UNCTAD Secretary-General Supachai Panitchpakdi and International Chamber of Commerce Secretary-General Jean-Guy Carrier called Saturday for efforts by the international community to boost investment that can spur improvements in productive capacity in least developed countries (LDCs).
Their remarks came during the 10th session of the Investment Advisory Council, a joint meeting of UNCTAD and the International Chamber of Commerce.
“Productive capacity” refers to the ability of an economy to produce a broader variety of goods and goods of greater complexity.
Mr. Supachai said productive capacity building requires improving the education and skills of workers and potential workers; expanding and raising the quality of infrastructure, such as roads and ports; developing and adapting technology; and spurring the creation and expansion of new businesses. All of these components require investment. He then introduced the concept of “aid for investment in productive capacity,” and said it could be encouraged through financial support and insurance guarantees for investors, technical assistance to LDC governments to help them attract foreign direct investment (FDI), and an international policy environment conducive to fostering investment in LDCs.
ICC Secretary-General Carrier – representing the views of the business community – emphasized the need to maintain and even strengthen international dialogue and cooperation on global economic policy issues, including trade and investment. He expressed concern that governments seem to be moving away from multilateral approaches to key economic governance issues. Mr. Carrier also warned about a return of protectionist tendencies in the areas of trade and investment. The need to reverse that trend, he said, makes an international collaborative approach even more important.
Anil Kumar Jha, Minister of Industry of Nepal -- who as LDC coordinator for the UNCTAD conference represented the views of 49 least developed countries -- called for international organizations to “mainstream” productive capacity building in their work, and for developed countries to promote investment in sustainable development in LDCs through risk-insurance schemes, the promotion of venture capital for investment in developing countries, and through setting up “enabling policy environments” providing access for trade.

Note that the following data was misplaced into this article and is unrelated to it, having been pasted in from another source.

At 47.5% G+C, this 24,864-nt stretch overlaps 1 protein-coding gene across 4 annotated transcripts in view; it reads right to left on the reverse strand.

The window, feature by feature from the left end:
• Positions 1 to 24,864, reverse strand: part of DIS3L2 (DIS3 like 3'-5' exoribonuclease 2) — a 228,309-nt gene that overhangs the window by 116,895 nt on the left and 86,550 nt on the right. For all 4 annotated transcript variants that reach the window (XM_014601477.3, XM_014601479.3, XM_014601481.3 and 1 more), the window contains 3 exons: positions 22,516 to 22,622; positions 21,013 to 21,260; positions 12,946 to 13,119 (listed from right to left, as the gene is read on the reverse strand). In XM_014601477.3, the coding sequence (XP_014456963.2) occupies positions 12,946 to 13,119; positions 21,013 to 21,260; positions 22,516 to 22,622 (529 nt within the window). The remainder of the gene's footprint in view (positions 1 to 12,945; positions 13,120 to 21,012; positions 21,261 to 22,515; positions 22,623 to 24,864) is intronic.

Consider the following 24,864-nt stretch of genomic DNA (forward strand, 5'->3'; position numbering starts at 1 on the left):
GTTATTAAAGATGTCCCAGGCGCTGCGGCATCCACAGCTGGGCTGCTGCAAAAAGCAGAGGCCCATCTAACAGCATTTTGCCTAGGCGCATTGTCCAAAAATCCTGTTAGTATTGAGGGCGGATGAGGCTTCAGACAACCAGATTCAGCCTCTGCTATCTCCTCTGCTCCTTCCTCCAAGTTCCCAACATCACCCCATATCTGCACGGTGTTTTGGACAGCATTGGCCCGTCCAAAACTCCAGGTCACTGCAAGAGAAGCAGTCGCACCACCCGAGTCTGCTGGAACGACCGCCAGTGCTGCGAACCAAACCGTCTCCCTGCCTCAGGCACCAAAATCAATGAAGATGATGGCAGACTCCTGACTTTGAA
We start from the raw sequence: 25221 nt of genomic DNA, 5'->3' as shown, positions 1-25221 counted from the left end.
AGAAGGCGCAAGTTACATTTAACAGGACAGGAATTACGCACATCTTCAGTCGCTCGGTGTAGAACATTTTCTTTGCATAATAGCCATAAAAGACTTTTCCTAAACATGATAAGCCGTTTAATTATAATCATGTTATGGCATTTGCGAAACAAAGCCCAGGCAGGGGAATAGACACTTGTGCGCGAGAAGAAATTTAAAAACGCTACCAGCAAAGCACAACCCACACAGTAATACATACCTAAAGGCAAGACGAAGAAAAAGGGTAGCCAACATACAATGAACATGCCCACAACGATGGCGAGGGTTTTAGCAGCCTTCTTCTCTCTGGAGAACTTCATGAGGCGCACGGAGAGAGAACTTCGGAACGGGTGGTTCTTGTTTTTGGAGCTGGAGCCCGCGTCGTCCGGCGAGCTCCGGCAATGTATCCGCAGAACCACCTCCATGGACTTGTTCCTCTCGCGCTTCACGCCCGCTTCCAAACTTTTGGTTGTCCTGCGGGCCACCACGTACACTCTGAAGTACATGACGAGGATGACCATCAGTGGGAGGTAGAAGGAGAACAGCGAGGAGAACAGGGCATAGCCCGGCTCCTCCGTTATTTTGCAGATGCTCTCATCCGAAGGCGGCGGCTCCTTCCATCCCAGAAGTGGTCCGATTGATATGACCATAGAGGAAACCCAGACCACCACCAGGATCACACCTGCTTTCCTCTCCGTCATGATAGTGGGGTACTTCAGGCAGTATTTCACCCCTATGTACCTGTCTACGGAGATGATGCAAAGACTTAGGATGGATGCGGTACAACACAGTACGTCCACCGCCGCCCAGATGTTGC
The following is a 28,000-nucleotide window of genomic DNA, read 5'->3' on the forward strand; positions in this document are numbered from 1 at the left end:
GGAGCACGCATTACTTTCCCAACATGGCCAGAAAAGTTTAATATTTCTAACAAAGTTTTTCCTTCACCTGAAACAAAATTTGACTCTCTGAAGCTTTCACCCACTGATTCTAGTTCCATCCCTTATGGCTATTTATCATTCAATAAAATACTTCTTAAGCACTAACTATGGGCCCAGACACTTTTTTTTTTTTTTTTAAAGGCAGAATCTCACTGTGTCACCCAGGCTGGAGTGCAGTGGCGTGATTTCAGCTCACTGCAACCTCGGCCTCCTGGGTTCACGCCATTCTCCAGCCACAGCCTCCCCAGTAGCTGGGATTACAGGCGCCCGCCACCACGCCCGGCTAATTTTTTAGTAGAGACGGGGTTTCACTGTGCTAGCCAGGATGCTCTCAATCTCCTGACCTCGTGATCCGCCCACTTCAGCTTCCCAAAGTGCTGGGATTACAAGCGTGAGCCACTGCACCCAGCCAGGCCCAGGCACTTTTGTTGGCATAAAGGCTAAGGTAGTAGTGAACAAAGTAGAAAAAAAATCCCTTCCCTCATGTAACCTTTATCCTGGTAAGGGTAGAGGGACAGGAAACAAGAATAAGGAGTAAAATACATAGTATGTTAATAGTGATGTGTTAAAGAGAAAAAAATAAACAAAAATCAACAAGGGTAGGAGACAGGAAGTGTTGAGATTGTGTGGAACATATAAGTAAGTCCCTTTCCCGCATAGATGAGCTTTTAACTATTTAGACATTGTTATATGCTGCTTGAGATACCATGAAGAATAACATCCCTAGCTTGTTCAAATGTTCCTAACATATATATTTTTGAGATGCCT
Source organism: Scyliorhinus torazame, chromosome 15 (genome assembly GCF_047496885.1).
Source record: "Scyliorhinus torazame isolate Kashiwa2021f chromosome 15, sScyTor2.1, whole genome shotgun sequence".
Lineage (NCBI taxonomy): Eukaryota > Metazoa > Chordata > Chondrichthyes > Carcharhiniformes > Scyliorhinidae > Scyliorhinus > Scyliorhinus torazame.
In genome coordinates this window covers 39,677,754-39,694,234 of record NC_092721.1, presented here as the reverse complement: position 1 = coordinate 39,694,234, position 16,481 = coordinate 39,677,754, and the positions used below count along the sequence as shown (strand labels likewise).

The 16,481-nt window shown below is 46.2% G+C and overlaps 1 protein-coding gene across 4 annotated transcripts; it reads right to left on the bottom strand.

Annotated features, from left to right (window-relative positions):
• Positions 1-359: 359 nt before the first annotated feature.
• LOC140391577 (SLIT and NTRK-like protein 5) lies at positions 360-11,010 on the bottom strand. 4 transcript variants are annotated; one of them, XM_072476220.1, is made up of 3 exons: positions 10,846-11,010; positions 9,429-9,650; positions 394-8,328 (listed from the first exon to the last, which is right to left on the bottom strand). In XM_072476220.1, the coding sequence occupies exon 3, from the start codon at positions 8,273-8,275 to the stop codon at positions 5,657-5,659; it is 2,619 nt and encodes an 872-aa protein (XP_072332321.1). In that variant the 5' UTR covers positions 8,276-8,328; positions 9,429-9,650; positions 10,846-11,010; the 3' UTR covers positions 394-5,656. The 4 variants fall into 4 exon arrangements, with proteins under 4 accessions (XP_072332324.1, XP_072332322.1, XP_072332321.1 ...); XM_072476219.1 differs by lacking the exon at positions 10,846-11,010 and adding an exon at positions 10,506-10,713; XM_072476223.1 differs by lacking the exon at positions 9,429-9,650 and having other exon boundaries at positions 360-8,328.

Other speakers, including Riadh Bettaieb, Minister of Development and International Cooperation of Tunisia, pointed out that “the FDI agenda” is not always the same as “the poor agenda,” and that policies are needed to attract investment to key sectors for development, such as infrastructure, agriculture, health, education, tourism, and small industries, and policies also are needed to realize the development benefits of such investment. In addition, these speakers pushed for greater investment in rural development. To strengthen local enterprise development in conjunction with foreign investment, they suggested vocational training and coaching support for entrepreneurs.
Participants from the private sector, including Peter Brabeck, Chairman of Nestlé, and Dominic Barton, Chief Executive Officer of McKinsey & Company, said that failures of international cooperation, including in the Doha round of trade talks, are a serious loss, especially for the least developed countries. The bilateral treaties that proliferate in the absence of multilateral agreements tend to favour larger and more developed economies, they said. They acknowledged that policy environments for investment have improved at the national level, but stressed the importance of stability and insurance policies in case of changes in government direction, saying such components are an integral part of building an enabling environment for investment.